About this blogger:
A theorist, organist, and conductor, Jeff Ostrowski holds his B.M. in Music Theory from the University of Kansas (2004), and did graduate work in Musicology. He serves as choirmaster for the new FSSP parish in Los Angeles, where he resides with his wife and children.
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Essentially the Missal of St. Pius V is the Gregorian Sacramentary; that again is formed from the Gelasian book which depends on the Leonine collection. We find the prayers of our Canon in the treatise “De Sacramentis” and allusions to it in the 4th century. So our Mass goes back, without essential change, to the age when it first developed out of the oldest liturgy of all. It is still redolent of that liturgy, of the days when Caesar ruled the world and thought he could stamp out the faith of Christ, when our fathers met together before dawn and sang a hymn to Christ as to a God. The final result of our enquiry is that, in spite of unsolved problems, in spite of later changes, there is not in Christendom another rite so venerable as ours.
— Fr. Adrian Fortescue (d. 1923)

Graduale Romanum Chants And The New Roman Missal
published 19 November 2012 by Jeff Ostrowski

OR SEVERAL YEARS, Christoph Tietze along with many others have been trying to explain why the antiphons in the Graduale Romanum do not always match the antiphons in the Roman Missal. I, myself, have attempted to explain this in a series of articles [url] posted on the CCW website. However, it would seem that a whole lot of confusion still exists. For instance, today on the Musica Sacra Forum (which I visit quite frequently) some correspondence with the USCCB Committee on Divine Worship was posted here [jpeg] and here [jpeg]. To make a long story short, the Committee itself does not seem to be cognizant of the reason for discrepancies between some antiphons in the Graduale Romanum and the Roman Missal. I have to admit I am surprised to hear this, because several organizations have written to the Committee about this over the years, including the Roman Catholic Cathedral Musicians [homepage], and the relevant quote from Pope Paul VI is even printed in the front of the Roman Missal, 3rd Edition.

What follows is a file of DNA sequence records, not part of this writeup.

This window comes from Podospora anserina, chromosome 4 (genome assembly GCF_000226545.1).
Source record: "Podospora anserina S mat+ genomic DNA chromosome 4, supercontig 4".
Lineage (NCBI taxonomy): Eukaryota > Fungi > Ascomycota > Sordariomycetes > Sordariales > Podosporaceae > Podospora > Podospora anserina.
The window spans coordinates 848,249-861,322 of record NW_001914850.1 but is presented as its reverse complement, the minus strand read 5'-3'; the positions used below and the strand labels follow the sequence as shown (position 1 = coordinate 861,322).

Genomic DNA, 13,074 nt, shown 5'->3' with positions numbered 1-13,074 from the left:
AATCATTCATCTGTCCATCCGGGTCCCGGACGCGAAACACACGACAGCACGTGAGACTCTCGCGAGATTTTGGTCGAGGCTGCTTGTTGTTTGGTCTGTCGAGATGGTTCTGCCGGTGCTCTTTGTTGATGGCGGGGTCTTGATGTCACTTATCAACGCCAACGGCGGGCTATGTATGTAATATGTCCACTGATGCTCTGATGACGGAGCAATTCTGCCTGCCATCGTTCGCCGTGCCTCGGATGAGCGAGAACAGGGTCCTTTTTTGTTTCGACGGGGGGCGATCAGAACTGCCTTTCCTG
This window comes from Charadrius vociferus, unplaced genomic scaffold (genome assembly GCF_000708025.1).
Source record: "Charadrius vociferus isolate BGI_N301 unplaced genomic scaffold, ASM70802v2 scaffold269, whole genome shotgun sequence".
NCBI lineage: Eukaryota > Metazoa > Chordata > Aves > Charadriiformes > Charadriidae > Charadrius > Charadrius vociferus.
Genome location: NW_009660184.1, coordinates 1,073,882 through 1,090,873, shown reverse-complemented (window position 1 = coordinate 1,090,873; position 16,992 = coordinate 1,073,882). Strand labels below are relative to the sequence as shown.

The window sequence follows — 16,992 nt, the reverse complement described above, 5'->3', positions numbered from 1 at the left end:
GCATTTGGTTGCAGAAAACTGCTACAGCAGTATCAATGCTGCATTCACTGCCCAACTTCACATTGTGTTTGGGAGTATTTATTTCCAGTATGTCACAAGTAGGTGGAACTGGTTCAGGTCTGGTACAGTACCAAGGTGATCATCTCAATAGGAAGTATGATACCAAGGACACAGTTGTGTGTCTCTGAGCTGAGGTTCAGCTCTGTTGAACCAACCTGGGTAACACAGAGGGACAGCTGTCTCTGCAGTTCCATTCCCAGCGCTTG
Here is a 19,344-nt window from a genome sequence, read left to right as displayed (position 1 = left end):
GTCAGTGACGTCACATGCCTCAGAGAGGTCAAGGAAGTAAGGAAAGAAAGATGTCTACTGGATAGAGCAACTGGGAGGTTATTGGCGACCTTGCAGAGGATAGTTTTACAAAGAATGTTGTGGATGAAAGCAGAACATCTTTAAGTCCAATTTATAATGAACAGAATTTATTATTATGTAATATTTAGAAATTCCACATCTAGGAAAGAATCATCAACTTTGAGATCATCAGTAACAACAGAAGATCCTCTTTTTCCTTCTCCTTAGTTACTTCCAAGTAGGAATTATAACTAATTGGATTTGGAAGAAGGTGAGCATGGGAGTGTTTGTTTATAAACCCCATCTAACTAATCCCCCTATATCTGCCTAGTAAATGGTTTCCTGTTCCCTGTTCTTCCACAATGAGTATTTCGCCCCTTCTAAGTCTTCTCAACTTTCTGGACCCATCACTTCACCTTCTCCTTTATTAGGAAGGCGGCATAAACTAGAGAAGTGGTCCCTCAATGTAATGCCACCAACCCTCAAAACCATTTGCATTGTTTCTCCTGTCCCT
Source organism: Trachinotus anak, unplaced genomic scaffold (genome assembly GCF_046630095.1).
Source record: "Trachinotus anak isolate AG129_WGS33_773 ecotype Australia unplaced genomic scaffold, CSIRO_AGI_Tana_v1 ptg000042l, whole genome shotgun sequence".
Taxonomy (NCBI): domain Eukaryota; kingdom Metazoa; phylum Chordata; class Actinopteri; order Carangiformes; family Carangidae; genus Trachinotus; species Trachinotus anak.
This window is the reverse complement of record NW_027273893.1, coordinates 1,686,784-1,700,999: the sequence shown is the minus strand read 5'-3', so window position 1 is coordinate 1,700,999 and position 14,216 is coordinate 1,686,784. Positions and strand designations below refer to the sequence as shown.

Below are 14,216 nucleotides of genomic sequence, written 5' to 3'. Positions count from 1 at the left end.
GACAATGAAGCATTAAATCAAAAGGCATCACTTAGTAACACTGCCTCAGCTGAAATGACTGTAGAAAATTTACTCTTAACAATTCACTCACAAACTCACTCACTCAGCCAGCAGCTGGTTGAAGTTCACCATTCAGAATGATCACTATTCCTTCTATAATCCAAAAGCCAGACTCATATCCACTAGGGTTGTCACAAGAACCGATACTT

They are certainly not alone. One of the great liturgical scholars of all time, Professor László Dobszay, did not understand why the differences exist. I say this based on my understanding of part of his 2003 article [pdf] in the Sacred Music Journal, an excerpt of which I reproduce here:

As a matter of fact, there is a very good reason why these discrepancies exist. SHORT ANSWER: the antiphons in the Roman Missal were only to be used for “Masses without music” according to Pope Paul VI.

* For those who desire to learn more, please consider reading a series of articles [url] I have posted online.